We seem to accept that big business has no morals and are happy to earn profits on the back of slave labour, heavy pollution and seeking to monopolise resources. So the sponsors really need to play a leading role here and protect their image and take a lead in deciding not to do business in places where human rights issues exist – they can demand to remove branding from cars, trucks, clothing etc.

      From a sporting perspective (and let’s loosely agree that there is still an element of sport in F1 just for arguments sake) the real issue is around the safety and security of everyone connected with the race (track officials, drivers, team members, fans, taxi & bus drivers, food vendors etc etc). If this cannot be guaranteed then the race needs to be cancelled. The FIA and FOM have a duty of care to ensure that those attending the event can do so in a safe manner.

  11. K says:

    People who keep on using the ‘human rights’ card against Bahrain never seem to do this with China and Brazil whom are known for assassinating, torturing, imprisoning their citizens without a trial that are peacefully against their governments. Daily.

    Guess they are not muslim countries, so not part of the agenda, eh?

  12. Rich C says:

    Second verse, same as the first!

  13. Darren says:

    F1 has enough politics of its own without getting involved with “real” politics. F1 doesnt need to and shouldnt have a stance on this.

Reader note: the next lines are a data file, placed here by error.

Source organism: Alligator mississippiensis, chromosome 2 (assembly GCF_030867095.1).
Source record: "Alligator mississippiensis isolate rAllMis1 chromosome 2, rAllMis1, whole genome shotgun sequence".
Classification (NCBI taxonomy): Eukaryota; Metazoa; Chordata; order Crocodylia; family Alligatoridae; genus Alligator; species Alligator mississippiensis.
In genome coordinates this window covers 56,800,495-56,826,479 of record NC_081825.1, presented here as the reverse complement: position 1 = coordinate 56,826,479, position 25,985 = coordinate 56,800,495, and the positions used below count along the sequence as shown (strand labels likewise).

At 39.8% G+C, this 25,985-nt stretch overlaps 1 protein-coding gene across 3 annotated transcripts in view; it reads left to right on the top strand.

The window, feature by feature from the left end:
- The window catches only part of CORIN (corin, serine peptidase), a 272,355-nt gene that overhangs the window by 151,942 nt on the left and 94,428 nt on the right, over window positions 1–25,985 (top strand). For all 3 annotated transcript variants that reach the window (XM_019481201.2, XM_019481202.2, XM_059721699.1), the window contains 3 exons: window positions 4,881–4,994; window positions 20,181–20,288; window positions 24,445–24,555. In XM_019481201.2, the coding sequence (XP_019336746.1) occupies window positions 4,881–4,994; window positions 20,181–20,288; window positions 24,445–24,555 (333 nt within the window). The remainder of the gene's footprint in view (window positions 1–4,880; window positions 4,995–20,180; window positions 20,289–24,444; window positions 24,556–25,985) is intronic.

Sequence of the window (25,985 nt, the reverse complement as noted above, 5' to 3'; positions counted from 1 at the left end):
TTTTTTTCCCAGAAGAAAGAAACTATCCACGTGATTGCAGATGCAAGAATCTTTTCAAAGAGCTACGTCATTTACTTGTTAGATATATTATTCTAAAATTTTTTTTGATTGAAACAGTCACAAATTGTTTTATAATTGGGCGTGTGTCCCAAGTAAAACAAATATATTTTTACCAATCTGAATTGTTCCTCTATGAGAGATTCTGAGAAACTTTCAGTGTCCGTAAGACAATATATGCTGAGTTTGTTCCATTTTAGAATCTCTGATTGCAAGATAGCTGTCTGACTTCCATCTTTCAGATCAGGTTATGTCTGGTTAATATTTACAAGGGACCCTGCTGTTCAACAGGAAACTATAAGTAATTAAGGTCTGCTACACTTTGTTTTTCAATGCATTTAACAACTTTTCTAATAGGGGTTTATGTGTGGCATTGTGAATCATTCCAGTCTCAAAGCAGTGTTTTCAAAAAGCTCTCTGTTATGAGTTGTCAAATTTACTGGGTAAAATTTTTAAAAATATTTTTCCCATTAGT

The only reason the Bahrain GP should be canceled is because it has consistantly shown to be dull as dish water…

  14. Davexxx says:

    I think WE should help the F1 teams by adding OUR voice to the call for skipping Bahrain this year.
    I DO agree that I wish F1 could stay out of such politics, and, that many other western countries don’t have clean records and all that, and, I like all F1 races and wish we could avoid having to bin any of them.
    But: good for Martin Whitmarsh and the risk he took last year; this year FOTA will feel less powerful ‘alone’ to protest (and remember they do so mainly for everyone’s safety, not as a political statement) and a petition HERE could help them. Just a thought.

    1. Sebee says:

      Everyone has their right to free voice. Even people of Bahrain are free to post here.

      However, someone remind me how many million reasons there are for F1 circus to go? And it’s just a product – an event, like a concert. Not like F1 has the power to legitimize governments. If anything it’s brought governments down due to over spending on the events.

      F1 = Cars with logos going round fast.
      F1 = We will come if you bild a track and pay.

      F1 ≠ Human Rights policing organization.
      F1 ≠ Subsidiary of UN

  15. Rich C says:

    My only concern would be the safety of the “F1 family,” nothing else. Don’t care about their local politics.

    BUT this does shine a big spotlight on the situation, and obviously the anti-Gov’t ppl are taking advantage of it.

    Imagine how much *more light would be put on them if the GP went ahead and took place. Think of all the media attention.

    So you should view the event as an unwilling agent of change, and support it.

  16. Chris says:

    If I had my way, China would also be off the calendar, as would all countries without democratically elected governments. But there are plenty of reasons for drawing a line between China and Bahrain.

    One huge difference between the two, is the degree to which the event is used as propaganda by the government. In China, the GP has little or no government involvement, and little or no official PR associated with it.